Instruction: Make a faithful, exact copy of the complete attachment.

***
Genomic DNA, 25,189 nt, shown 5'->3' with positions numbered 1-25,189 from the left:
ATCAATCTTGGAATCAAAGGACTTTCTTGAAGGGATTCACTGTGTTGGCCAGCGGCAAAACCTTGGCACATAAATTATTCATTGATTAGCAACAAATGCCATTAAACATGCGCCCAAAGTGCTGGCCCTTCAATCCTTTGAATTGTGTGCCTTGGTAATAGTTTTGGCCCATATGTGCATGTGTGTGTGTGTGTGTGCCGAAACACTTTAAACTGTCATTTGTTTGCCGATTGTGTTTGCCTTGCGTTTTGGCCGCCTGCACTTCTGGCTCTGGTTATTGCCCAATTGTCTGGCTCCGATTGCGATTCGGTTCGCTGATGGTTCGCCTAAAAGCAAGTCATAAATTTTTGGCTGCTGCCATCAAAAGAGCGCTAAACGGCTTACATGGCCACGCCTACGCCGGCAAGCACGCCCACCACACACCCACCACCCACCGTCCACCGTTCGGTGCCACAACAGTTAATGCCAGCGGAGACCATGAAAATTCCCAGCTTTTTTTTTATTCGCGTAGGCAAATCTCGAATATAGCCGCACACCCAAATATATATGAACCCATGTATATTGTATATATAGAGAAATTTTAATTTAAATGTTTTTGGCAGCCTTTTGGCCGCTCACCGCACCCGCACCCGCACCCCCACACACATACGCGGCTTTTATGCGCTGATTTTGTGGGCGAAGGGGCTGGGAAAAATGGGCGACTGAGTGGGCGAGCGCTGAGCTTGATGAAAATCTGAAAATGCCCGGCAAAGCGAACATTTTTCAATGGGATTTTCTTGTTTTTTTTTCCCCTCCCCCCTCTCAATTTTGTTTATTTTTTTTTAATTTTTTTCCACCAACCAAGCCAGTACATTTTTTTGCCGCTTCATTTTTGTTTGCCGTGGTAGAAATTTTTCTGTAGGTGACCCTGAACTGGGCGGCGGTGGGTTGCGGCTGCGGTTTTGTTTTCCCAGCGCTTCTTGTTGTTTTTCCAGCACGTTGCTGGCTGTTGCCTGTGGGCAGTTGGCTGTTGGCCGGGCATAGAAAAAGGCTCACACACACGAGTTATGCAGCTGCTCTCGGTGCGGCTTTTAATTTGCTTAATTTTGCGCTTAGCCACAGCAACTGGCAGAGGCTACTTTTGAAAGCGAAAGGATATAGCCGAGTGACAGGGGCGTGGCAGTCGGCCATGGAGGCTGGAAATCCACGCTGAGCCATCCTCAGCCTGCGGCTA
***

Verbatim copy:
Genomic DNA, 25,189 nt, shown 5'->3' with positions numbered 1-25,189 from the left:
ATCAATCTTGGAATCAAAGGACTTTCTTGAAGGGATTCACTGTGTTGGCCAGCGGCAAAACCTTGGCACATAAATTATTCATTGATTAGCAACAAATGCCATTAAACATGCGCCCAAAGTGCTGGCCCTTCAATCCTTTGAATTGTGTGCCTTGGTAATAGTTTTGGCCCATATGTGCATGTGTGTGTGTGTGTGTGCCGAAACACTTTAAACTGTCATTTGTTTGCCGATTGTGTTTGCCTTGCGTTTTGGCCGCCTGCACTTCTGGCTCTGGTTATTGCCCAATTGTCTGGCTCCGATTGCGATTCGGTTCGCTGATGGTTCGCCTAAAAGCAAGTCATAAATTTTTGGCTGCTGCCATCAAAAGAGCGCTAAACGGCTTACATGGCCACGCCTACGCCGGCAAGCACGCCCACCACACACCCACCACCCACCGTCCACCGTTCGGTGCCACAACAGTTAATGCCAGCGGAGACCATGAAAATTCCCAGCTTTTTTTTTATTCGCGTAGGCAAATCTCGAATATAGCCGCACACCCAAATATATATGAACCCATGTATATTGTATATATAGAGAAATTTTAATTTAAATGTTTTTGGCAGCCTTTTGGCCGCTCACCGCACCCGCACCCGCACCCCCACACACATACGCGGCTTTTATGCGCTGATTTTGTGGGCGAAGGGGCTGGGAAAAATGGGCGACTGAGTGGGCGAGCGCTGAGCTTGATGAAAATCTGAAAATGCCCGGCAAAGCGAACATTTTTCAATGGGATTTTCTTGTTTTTTTTTCCCCTCCCCCCTCTCAATTTTGTTTATTTTTTTTTAATTTTTTTCCACCAACCAAGCCAGTACATTTTTTTGCCGCTTCATTTTTGTTTGCCGTGGTAGAAATTTTTCTGTAGGTGACCCTGAACTGGGCGGCGGTGGGTTGCGGCTGCGGTTTTGTTTTCCCAGCGCTTCTTGTTGTTTTTCCAGCACGTTGCTGGCTGTTGCCTGTGGGCAGTTGGCTGTTGGCCGGGCATAGAAAAAGGCTCACACACACGAGTTATGCAGCTGCTCTCGGTGCGGCTTTTAATTTGCTTAATTTTGCGCTTAGCCACAGCAACTGGCAGAGGCTACTTTTGAAAGCGAAAGGATATAGCCGAGTGACAGGGGCGTGGCAGTCGGCCATGGAGGCTGGAAATCCACGCTGAGCCATCCTCAGCCTGCGGCTA